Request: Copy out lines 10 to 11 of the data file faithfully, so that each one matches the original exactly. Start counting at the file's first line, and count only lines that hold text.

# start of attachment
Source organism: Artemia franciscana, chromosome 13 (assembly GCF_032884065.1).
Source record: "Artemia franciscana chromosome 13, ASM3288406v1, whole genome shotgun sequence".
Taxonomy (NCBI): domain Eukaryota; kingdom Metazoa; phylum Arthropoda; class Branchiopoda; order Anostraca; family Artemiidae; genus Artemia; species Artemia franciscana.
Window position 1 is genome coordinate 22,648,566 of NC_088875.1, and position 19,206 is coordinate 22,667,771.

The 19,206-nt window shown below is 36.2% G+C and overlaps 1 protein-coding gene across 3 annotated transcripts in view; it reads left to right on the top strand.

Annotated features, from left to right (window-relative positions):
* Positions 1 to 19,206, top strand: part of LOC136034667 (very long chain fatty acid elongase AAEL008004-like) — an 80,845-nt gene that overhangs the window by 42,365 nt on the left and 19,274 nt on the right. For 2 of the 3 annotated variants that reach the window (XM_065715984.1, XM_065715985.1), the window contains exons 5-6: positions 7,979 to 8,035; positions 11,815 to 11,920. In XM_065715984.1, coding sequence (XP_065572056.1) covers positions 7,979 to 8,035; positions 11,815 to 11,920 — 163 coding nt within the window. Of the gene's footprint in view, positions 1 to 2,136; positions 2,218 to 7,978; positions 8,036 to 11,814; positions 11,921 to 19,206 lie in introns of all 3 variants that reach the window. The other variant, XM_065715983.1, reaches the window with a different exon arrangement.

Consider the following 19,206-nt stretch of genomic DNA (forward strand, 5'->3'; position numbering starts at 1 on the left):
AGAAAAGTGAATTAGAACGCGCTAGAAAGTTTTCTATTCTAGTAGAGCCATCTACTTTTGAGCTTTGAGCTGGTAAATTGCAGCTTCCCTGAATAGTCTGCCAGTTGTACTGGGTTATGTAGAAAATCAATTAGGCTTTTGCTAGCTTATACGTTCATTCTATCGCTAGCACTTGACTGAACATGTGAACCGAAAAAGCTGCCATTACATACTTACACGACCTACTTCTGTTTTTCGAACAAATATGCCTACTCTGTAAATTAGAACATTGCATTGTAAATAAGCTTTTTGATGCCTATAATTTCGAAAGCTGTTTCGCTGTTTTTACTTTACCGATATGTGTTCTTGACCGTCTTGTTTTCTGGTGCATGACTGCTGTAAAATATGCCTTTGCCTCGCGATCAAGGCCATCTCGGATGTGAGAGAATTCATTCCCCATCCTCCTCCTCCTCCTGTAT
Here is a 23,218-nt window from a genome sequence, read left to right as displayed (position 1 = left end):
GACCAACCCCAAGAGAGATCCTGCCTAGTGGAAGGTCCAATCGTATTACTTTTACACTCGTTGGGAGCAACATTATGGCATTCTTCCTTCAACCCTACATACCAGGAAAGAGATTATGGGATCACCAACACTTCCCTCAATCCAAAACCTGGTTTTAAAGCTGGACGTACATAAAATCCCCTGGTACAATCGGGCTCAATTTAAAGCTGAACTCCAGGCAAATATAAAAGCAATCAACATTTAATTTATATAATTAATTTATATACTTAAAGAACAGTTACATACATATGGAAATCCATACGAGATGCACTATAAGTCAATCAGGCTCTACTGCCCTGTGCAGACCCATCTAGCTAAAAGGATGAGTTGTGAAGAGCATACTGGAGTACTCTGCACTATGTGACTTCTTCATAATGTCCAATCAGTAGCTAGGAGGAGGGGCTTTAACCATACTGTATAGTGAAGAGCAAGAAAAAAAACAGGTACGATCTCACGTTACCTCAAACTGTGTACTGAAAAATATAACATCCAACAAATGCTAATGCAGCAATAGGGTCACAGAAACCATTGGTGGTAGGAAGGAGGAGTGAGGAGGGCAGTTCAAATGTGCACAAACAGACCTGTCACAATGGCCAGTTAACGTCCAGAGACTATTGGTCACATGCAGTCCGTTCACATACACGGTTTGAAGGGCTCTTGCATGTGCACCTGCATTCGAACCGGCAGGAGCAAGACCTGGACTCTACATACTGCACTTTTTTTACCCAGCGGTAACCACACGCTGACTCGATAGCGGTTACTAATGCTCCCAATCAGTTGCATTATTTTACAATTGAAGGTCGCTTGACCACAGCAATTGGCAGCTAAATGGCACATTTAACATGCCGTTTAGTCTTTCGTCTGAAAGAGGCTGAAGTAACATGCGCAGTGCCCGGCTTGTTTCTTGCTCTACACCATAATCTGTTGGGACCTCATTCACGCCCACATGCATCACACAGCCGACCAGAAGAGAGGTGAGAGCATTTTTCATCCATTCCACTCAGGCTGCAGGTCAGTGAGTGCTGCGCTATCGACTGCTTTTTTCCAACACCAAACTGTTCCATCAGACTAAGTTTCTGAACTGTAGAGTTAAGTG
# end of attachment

Here is a 23,218-nt window from a genome sequence, read left to right as displayed (position 1 = left end):
GACCAACCCCAAGAGAGATCCTGCCTAGTGGAAGGTCCAATCGTATTACTTTTACACTCGTTGGGAGCAACATTATGGCATTCTTCCTTCAACCCTACATACCAGGAAAGAGATTATGGGATCACCAACACTTCCCTCAATCCAAAACCTGGTTTTAAAGCTGGACGTACATAAAATCCCCTGGTACAATCGGGCTCAATTTAAAGCTGAACTCCAGGCAAATATAAAAGCAATCAACATTTAATTTATATAATTAATTTATATACTTAAAGAACAGTTACATACATATGGAAATCCATACGAGATGCACTATAAGTCAATCAGGCTCTACTGCCCTGTGCAGACCCATCTAGCTAAAAGGATGAGTTGTGAAGAGCATACTGGAGTACTCTGCACTATGTGACTTCTTCATAATGTCCAATCAGTAGCTAGGAGGAGGGGCTTTAACCATACTGTATAGTGAAGAGCAAGAAAAAAAACAGGTACGATCTCACGTTACCTCAAACTGTGTACTGAAAAATATAACATCCAACAAATGCTAATGCAGCAATAGGGTCACAGAAACCATTGGTGGTAGGAAGGAGGAGTGAGGAGGGCAGTTCAAATGTGCACAAACAGACCTGTCACAATGGCCAGTTAACGTCCAGAGACTATTGGTCACATGCAGTCCGTTCACATACACGGTTTGAAGGGCTCTTGCATGTGCACCTGCATTCGAACCGGCAGGAGCAAGACCTGGACTCTACATACTGCACTTTTTTTACCCAGCGGTAACCACACGCTGACTCGATAGCGGTTACTAATGCTCCCAATCAGTTGCATTATTTTACAATTGAAGGTCGCTTGACCACAGCAATTGGCAGCTAAATGGCACATTTAACATGCCGTTTAGTCTTTCGTCTGAAAGAGGCTGAAGTAACATGCGCAGTGCCCGGCTTGTTTCTTGCTCTACACCATAATCTGTTGGGACCTCATTCACGCCCACATGCATCACACAGCCGACCAGAAGAGAGGTGAGAGCATTTTTCATCCATTCCACTCAGGCTGCAGGTCAGTGAGTGCTGCGCTATCGACTGCTTTTTTCCAACACCAAACTGTTCCATCAGACTAAGTTTCTGAACTGTAGAGTTAAGTG